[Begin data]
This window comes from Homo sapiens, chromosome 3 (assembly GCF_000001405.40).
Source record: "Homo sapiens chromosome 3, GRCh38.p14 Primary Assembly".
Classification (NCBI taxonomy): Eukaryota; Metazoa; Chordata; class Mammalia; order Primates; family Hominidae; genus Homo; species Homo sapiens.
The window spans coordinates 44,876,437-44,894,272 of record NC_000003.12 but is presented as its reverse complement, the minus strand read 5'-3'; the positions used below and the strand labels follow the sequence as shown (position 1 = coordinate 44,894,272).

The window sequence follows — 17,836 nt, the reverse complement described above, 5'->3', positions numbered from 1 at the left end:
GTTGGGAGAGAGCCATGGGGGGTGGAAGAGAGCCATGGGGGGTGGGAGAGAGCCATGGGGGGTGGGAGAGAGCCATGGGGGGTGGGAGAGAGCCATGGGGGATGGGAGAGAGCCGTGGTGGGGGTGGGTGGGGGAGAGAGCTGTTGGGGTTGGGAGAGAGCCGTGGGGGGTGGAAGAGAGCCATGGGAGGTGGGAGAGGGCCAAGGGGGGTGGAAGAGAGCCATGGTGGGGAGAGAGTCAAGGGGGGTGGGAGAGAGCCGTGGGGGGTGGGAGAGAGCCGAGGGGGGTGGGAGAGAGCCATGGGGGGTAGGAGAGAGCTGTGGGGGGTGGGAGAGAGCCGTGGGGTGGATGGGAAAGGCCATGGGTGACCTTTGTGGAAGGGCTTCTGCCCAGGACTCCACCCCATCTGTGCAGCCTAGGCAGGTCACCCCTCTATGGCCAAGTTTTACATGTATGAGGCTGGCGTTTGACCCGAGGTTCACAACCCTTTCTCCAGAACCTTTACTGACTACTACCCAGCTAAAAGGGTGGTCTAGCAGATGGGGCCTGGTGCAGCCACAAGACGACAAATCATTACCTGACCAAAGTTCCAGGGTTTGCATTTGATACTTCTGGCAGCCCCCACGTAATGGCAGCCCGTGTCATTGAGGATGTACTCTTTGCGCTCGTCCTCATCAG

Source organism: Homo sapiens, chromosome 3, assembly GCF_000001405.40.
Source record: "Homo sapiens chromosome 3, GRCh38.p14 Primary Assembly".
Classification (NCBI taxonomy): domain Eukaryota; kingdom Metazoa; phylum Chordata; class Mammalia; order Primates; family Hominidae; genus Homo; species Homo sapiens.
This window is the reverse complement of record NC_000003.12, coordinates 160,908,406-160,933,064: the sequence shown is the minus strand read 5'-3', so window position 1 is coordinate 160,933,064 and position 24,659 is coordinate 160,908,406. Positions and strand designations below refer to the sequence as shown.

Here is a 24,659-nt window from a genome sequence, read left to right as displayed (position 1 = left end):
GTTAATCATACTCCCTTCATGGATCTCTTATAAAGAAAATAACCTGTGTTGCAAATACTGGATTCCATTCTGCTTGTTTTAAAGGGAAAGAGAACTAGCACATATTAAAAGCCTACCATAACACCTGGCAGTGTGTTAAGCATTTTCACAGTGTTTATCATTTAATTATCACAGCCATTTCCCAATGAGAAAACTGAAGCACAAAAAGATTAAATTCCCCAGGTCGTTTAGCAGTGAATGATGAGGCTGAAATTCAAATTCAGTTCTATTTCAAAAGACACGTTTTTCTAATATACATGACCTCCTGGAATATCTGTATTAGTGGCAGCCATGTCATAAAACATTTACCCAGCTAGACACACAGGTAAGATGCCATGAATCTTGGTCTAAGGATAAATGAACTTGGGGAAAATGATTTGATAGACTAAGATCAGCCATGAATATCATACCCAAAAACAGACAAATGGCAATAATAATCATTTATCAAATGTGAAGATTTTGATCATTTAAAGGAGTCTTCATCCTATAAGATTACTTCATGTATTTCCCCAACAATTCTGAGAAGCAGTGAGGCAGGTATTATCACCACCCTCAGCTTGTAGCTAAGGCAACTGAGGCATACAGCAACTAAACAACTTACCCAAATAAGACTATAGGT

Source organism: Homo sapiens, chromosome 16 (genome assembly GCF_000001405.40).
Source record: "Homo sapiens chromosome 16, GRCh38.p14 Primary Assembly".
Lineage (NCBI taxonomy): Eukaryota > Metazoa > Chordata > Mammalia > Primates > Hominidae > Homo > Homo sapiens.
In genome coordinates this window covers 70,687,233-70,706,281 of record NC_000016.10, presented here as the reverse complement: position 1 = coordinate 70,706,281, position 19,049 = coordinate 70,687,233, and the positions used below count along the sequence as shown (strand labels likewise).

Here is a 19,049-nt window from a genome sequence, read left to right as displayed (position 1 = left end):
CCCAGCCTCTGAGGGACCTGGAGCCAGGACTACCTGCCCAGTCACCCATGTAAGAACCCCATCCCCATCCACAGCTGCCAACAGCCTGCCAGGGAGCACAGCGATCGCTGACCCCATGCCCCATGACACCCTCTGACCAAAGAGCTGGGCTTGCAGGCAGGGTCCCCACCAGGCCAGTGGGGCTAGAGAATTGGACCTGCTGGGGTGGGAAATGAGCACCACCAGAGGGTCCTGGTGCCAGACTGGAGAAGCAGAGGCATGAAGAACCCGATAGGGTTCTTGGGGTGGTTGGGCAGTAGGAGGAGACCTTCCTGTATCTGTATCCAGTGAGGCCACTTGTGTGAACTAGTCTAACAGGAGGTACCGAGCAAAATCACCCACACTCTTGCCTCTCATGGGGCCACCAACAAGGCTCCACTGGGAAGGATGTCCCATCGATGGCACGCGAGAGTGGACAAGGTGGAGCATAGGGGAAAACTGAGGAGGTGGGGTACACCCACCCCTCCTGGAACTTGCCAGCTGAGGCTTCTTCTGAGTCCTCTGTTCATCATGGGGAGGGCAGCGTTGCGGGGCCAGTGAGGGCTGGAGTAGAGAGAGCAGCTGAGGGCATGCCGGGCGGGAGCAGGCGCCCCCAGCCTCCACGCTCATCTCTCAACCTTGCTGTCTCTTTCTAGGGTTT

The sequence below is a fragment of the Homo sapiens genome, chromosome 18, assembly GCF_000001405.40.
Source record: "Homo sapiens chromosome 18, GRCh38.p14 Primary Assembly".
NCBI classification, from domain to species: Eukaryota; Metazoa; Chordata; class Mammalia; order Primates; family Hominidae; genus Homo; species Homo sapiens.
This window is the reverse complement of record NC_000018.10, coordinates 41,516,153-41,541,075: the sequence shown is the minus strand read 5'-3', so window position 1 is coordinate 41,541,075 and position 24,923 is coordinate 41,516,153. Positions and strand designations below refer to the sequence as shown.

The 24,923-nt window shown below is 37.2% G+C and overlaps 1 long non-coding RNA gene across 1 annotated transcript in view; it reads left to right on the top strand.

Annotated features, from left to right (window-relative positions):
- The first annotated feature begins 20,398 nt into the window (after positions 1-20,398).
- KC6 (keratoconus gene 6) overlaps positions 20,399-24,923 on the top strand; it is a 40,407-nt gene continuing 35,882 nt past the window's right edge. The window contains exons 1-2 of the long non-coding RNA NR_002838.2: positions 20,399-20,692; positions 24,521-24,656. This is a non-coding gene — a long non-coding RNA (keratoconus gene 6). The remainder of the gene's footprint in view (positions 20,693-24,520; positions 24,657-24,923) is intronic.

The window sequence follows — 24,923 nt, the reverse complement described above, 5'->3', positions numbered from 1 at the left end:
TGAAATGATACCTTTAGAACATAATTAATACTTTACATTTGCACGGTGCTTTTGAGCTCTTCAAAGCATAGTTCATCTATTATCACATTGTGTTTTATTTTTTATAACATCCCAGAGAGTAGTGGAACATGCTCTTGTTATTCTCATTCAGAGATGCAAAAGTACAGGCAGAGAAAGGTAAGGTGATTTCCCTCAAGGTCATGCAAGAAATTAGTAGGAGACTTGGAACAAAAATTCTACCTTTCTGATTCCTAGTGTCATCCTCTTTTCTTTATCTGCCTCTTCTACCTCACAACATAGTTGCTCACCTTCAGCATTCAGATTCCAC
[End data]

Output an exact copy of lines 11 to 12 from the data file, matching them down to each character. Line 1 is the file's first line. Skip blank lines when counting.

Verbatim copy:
Here is a 24,659-nt window from a genome sequence, read left to right as displayed (position 1 = left end):
GTTAATCATACTCCCTTCATGGATCTCTTATAAAGAAAATAACCTGTGTTGCAAATACTGGATTCCATTCTGCTTGTTTTAAAGGGAAAGAGAACTAGCACATATTAAAAGCCTACCATAACACCTGGCAGTGTGTTAAGCATTTTCACAGTGTTTATCATTTAATTATCACAGCCATTTCCCAATGAGAAAACTGAAGCACAAAAAGATTAAATTCCCCAGGTCGTTTAGCAGTGAATGATGAGGCTGAAATTCAAATTCAGTTCTATTTCAAAAGACACGTTTTTCTAATATACATGACCTCCTGGAATATCTGTATTAGTGGCAGCCATGTCATAAAACATTTACCCAGCTAGACACACAGGTAAGATGCCATGAATCTTGGTCTAAGGATAAATGAACTTGGGGAAAATGATTTGATAGACTAAGATCAGCCATGAATATCATACCCAAAAACAGACAAATGGCAATAATAATCATTTATCAAATGTGAAGATTTTGATCATTTAAAGGAGTCTTCATCCTATAAGATTACTTCATGTATTTCCCCAACAATTCTGAGAAGCAGTGAGGCAGGTATTATCACCACCCTCAGCTTGTAGCTAAGGCAACTGAGGCATACAGCAACTAAACAACTTACCCAAATAAGACTATAGGT